–On the other hand, as I did experiments on radioactive decay, and measured the magnetic resonance points of protons in water molecules, as well as worked with lasers and photo-optical switches,
–I wondered if I totally fit into the Christian world.
–Would I have to give up or put into question fundamental theories of science for my beliefs?
–I have spent a lot of time thinking about these questions, and my graduate studies have included the field of science and religion
–In fact, in January I will have a class on science and religion and will be joined by some scientists in our midst.
–We will work on some of these questions and realities.
–And I hope you will come.
–…Okay, that is my shameless infomercial for you this morning.
–Finally, it sometimes seems to me that forces in society act like a divorcing couple fighting over custody of the kids.
–Those kids being science, politics, rationality, the heart, the spirit, the mind.
–Yet is this really necessary, let alone true?
–As I think about those young disciples with Jesus as they were approaching the immenseness of the Jewish Temple and its foundations, I can’t help but think that they were onto something.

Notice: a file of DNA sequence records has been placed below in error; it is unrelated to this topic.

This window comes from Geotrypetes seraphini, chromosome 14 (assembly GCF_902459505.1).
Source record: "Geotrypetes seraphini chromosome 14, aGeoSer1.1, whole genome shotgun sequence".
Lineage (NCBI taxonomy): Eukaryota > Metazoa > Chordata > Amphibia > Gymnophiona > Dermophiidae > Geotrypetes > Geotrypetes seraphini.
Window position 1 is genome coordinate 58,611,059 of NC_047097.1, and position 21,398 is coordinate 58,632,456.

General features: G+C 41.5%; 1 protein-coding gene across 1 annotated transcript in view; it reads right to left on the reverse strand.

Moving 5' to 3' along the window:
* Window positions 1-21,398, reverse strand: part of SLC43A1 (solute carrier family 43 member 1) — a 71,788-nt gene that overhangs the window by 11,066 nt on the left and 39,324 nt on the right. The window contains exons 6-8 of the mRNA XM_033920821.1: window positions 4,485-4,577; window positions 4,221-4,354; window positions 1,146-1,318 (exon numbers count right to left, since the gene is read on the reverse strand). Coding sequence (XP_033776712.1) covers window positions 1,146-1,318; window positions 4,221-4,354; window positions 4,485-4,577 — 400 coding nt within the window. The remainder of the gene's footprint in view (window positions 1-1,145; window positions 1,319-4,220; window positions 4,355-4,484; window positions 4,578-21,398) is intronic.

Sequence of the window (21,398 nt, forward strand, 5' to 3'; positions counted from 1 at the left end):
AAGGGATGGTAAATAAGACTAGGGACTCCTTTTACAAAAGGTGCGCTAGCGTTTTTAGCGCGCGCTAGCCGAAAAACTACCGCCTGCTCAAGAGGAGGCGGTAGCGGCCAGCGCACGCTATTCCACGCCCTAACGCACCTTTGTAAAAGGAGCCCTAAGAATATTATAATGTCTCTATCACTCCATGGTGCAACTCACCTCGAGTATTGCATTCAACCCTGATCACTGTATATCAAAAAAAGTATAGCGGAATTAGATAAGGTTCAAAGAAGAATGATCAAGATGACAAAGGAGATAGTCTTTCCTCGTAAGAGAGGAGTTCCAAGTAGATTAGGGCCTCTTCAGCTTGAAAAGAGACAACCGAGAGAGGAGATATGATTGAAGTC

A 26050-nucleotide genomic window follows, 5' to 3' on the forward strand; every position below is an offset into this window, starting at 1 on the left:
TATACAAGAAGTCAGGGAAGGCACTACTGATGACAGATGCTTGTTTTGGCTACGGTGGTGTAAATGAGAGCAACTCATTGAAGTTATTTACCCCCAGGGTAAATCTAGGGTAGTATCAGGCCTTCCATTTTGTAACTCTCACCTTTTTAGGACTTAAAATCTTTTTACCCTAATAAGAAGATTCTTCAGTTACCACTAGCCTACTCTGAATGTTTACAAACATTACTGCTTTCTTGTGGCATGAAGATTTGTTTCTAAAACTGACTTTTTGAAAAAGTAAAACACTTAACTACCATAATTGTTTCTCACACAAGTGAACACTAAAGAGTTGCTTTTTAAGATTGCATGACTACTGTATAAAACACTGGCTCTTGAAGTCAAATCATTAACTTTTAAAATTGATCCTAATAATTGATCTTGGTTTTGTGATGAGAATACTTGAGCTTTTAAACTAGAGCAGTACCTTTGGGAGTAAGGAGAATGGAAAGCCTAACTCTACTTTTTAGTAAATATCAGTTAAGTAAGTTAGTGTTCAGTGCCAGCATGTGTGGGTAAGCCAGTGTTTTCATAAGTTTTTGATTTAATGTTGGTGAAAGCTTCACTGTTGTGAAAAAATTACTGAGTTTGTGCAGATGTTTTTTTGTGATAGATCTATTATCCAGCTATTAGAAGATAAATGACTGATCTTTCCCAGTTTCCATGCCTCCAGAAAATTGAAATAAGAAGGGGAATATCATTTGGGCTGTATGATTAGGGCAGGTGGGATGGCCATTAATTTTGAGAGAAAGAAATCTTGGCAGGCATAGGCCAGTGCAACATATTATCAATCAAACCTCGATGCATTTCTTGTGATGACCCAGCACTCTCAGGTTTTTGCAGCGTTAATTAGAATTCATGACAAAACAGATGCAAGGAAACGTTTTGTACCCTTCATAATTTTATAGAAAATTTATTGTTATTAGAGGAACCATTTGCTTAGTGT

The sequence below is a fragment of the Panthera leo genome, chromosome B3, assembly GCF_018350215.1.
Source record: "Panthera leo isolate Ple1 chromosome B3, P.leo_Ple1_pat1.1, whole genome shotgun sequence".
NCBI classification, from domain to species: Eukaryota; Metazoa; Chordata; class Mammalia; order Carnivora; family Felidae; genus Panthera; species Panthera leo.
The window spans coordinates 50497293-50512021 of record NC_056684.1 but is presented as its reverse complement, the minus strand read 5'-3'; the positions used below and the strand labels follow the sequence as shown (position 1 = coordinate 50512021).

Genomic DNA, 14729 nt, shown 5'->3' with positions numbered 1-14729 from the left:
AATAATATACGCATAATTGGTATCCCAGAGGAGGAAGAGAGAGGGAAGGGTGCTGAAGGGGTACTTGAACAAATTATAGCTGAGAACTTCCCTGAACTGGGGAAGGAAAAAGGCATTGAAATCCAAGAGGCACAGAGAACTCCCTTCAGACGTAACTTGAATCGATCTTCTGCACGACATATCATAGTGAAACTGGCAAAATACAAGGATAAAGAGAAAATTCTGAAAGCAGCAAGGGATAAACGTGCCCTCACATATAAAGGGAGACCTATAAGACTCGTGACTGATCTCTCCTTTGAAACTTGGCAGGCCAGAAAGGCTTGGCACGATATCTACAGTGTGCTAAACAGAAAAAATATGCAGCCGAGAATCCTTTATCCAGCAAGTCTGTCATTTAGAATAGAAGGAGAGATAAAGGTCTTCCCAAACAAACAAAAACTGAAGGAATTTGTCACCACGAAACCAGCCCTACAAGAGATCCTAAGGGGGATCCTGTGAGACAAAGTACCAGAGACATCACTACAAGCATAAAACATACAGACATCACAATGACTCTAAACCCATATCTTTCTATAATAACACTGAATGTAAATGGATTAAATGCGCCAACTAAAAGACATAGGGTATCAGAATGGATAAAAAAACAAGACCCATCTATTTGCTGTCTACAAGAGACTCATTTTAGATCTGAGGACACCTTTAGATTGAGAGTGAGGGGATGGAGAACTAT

–Or perhaps more accurately, they were caught up in something.
–Step after step, they had literally followed in Jesus’ footsteps.
–Not just past ornate structures, but into the lives of infinitely beautiful people.
–For Jesus taught them to see the splendor of a leper healed, a hungry child fed, a dead man raised, a tax collector called.
–He didn’t ask them to suspend their minds, but rather to open up their whole selves.
–He warned them about dangers and persecution, and, at the same time, he assured them that they need not be afraid.
–That they were loved for who they were.
–For their questions and their doubts.
–That they were chosen just because.
–And dear friends, I say to you today, that this is also true for you.
–That you are claimed by God’s Holy Spirit.
–That you need not be afraid.
–That this world is to be explored, enjoyed and challenged.
–That people are not as different as we would want them to be.
–And in humility, we are not all that we could be.
–Yet, it is enough.
–Christ’s death and resurrection are enough to change everything.
–To tear down any wall that separates us from God and from each other.
–This is a message worth sharing, a hope worth living.